The young heavyweights

CSRA's Best and Brightest grow hope for our future

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Wouldn’t it be great if  you could go to Home Depot and buy a mold for growing smart kids and superlative citizens?

Well, you can’t buy it at a store. But there is a matrix to marvel at and borrow from.

It’s called the Best and Brightest.

For 10 years now, The Augusta Chronicle and its sponsors, in particular Augusta State University, have celebrated the area’s Best and Brightest graduating high-school seniors. On Thursday, we recognized the top 20 at a banquet, where the top five won special awards.

We’re awestruck every year by the limitless potential and the already-impressive resumes and inspiring character of these beautiful young scholars and stars. Their achievements go far beyond good grades; they are also selected by our independent judges for their community service, extracurricular activities and character, as well as poise and presentability while being interviewed.

Each year’s class, invariably and to a person, features young people who seek first to serve their fellow man. It’s just that they’re gifted enough to do it at levels most of us can only dream of – as doctors, engineers, teachers and more. And, quite often, they plan on two and even three major areas of study in college – usually at a university we’ve all heard of, and which grabs one’s attention.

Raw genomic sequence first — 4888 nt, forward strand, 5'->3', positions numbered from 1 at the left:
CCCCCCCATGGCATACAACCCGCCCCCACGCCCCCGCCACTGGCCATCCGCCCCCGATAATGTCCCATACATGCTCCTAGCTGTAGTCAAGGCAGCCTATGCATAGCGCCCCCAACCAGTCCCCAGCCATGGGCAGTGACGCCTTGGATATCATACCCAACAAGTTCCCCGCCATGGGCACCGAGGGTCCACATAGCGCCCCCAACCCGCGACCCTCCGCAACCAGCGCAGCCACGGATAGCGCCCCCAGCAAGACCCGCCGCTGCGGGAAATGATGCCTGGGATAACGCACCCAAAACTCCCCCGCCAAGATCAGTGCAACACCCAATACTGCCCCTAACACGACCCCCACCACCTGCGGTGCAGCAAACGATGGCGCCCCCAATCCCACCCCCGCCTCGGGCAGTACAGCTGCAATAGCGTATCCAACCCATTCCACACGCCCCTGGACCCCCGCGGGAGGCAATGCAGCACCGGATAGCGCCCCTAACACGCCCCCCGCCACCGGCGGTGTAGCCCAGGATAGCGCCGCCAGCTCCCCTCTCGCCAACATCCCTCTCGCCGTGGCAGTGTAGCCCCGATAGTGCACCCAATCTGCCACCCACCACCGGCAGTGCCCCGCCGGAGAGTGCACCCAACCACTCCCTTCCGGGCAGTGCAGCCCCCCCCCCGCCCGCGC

This year, our Best and Brightest grand prize winner, Gordon Nail Jr., graduated Swainsboro High with 38 college credit hours already under his belt, on the way to his dream of being a patent attorney and helping people bring their own dreams to market. Similarly, A.R. Johnson Health Science and Engineering Magnet School’s Sanam Chaudhary will enter college as a sophomore on the way to a triple major in medicine, business and law.

Of Westminster Schools of Augusta’s Mary Elizabeth Goodell, a nominator wrote, “I hold her in the highest regard as a student and individual.” What an incredible compliment for an adult to pay to a teen – something we all would love to hear said about our own offspring.

Indeed, here is where the
matrix comes in.

Several families were seeing their second or third student honored at Best and Brightest Thursday night. One joked that there was “no pressure on the fourth!”

This should tell you everything you need to know about parenting, which is: It’s everything.

These kids are bright enough for it, of course, but this is not rocket science. It’s sound, disciplined, loving, caring, selfless parenting. Pure and simple.

You cannot witness the Best and Brightest awards banquet and not be filled with admiration for these youths and with hope for our future.

And you wish one of these bright young kids would grow up to be a scientist who comes back and puts his or her parents, or other Best and Brightest parents, under a microscope to find out what makes them tick. How do they keep producing these top-flight learners and model citizens? And how can the rest of us replicate it?